Oh, Facebook, what were you thinking? The platform that made baby pictures and cute dogs a staple of our daily diet has been accused of serving up an entirely different dish: Age and gender discrimination in employment practices.
Lawsuits have been brought against the social media giant, and others, for using algorithms to create and distribute job postings that intentionally exclude whole classes of people. In essence, they design ads to select the candidates they want and distribute the ads to only those people, with the result that those not fitting the profile never learn of the opening.
(You can see a sampling of these ads at https://bit.ly/2zweWiy)
For example, a Facebook posting seeking candidates to join their recruiting team states: “One reason you’re seeing this ad is that Facebook Careers wants to reach people who may be similar to their customers … Facebook Careers wants to reach people ages 21 to 55 … This is information based on your Facebook profile and where you’ve connected to the internet.”
Another ad posted on Facebook, this time by Amazon to find workers for part-time fulfillment jobs, was sent only to people 18-54 “who live or were recently near Silver Spring, Maryland.”
Okay, that’s just creepy. I’ve been happy to know employers and recruiters may find candidates through LinkedIn, because that’s a forum at least partially controlled by the candidate. But having employers troll through one’s online search history or other data to identify where potential workers recently traveled is the epitome of TMI.
It’s also a broad invitation to discriminate based on even more data points. You could argue that what you’ve posted on Facebook is fair game, but is it fair for a potential boss to already know which health conditions you’ve researched or which online dating sites you’ve visited?
I’m old enough to remember print ads that ran as “men’s jobs” and “women’s jobs” — that was still happening in the 1970s, when I was looking for summer work — but I also remember when most of these practices disappeared. So I was quite surprised to find such blatant tools of discrimination had been resurrected. It’s like a bad zombie movie where dead things refuse to stay dead.
Although most would agree these are not great hiring strategies (then or now), they do raise the question: Is it wrong to target a group for employment? Corporate and government initiatives focused on improving workplace diversity or developing the talents of women in traditionally male-oriented fields are examples of targeted marketing that garner mostly positive public support.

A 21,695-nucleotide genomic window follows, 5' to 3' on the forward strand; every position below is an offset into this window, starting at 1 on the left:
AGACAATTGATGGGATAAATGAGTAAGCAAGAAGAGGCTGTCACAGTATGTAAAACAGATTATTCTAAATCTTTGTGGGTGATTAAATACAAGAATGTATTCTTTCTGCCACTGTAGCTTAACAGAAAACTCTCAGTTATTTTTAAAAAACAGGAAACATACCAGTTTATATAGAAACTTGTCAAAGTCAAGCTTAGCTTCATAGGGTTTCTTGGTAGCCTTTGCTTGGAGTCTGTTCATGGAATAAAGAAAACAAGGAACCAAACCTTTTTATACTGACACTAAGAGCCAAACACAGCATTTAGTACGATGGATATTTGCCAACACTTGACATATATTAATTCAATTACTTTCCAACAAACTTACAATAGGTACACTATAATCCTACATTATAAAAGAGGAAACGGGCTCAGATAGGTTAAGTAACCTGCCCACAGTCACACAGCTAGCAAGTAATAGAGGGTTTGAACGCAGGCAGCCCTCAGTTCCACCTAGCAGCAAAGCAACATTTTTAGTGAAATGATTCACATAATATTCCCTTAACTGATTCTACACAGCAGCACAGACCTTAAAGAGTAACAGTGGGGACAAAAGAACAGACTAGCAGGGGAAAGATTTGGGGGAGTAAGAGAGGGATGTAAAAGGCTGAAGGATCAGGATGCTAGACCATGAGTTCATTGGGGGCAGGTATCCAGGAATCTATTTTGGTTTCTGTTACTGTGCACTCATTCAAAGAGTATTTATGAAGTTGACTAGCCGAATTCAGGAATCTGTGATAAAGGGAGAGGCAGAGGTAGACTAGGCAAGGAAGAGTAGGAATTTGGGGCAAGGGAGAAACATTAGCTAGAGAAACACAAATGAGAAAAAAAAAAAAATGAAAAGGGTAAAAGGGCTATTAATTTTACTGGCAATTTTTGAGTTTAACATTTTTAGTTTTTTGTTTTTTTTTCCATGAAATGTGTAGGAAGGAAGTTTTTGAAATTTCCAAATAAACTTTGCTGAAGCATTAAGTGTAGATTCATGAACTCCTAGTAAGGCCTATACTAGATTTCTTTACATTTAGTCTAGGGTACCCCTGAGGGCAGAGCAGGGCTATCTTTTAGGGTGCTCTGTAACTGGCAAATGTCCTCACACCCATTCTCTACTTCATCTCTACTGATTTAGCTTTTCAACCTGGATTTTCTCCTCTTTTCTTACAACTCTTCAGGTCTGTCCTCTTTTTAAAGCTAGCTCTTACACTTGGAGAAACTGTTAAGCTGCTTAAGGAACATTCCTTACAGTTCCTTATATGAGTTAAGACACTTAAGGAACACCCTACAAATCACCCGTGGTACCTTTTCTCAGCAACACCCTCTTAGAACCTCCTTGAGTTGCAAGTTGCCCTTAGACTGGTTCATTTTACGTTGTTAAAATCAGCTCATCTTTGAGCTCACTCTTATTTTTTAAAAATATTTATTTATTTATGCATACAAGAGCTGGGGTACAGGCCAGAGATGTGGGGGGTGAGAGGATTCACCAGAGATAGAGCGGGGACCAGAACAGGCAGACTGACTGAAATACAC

But there is a difference in implementation, which I think counts. Since those seeking more diversity in their candidates mostly do this by ensuring their postings are distributed more broadly than usual — say, by posting on sites targeted to their desired audiences as well as on the more general sites — they don’t overtly exclude anyone so much as they make extra effort to add more people to the pool.
The lawsuits and court cases will grind on but we may not know for years whether they represent momentary lapses of judgment, or new plateaus in the ongoing battle over employment discrimination. In any case, such hindsight will come too late for today’s job seekers, who need to move forward now.
I have advice on this issue, which will sound very much like my standard advice for job search: If you want to improve your effectiveness as a candidate, limit (or eliminate, if you dare) digital search processes. The more dependent you are on online systems, the more trapped you will be into trying to please the algorithm rather than the hiring manager. And the more vulnerable you will be to those screening you out for the wrong reasons.
The alternative to online processes is personal contact. Instead of asking “Who’s currently advertising?” you ask “Where would I like to work?” and then connect with those you know, or will soon know, in order to secure a conversation. In that discussion, you ask either, “Can we discuss the potential of me working for you?” or “Can you help me meet managers who might be interested in my skills?”
That’s how hiring has been done for decades, and how it continues to be done now. When the manager knows a candidate personally, the urge to discriminate on the basis of race, gender or age is balanced by an appreciation for the skills and attitude this person is going to contribute.
My parting advice? If you want to use Facebook and other social media to locate and meet the people you’d like to work with, that makes sense. But leave the online search for others. If you focus more on networking than on applying, you’ll land faster and better.
Amy Lindgren owns a career consulting firm in St. Paul. She can be reached at firstname.lastname@example.org.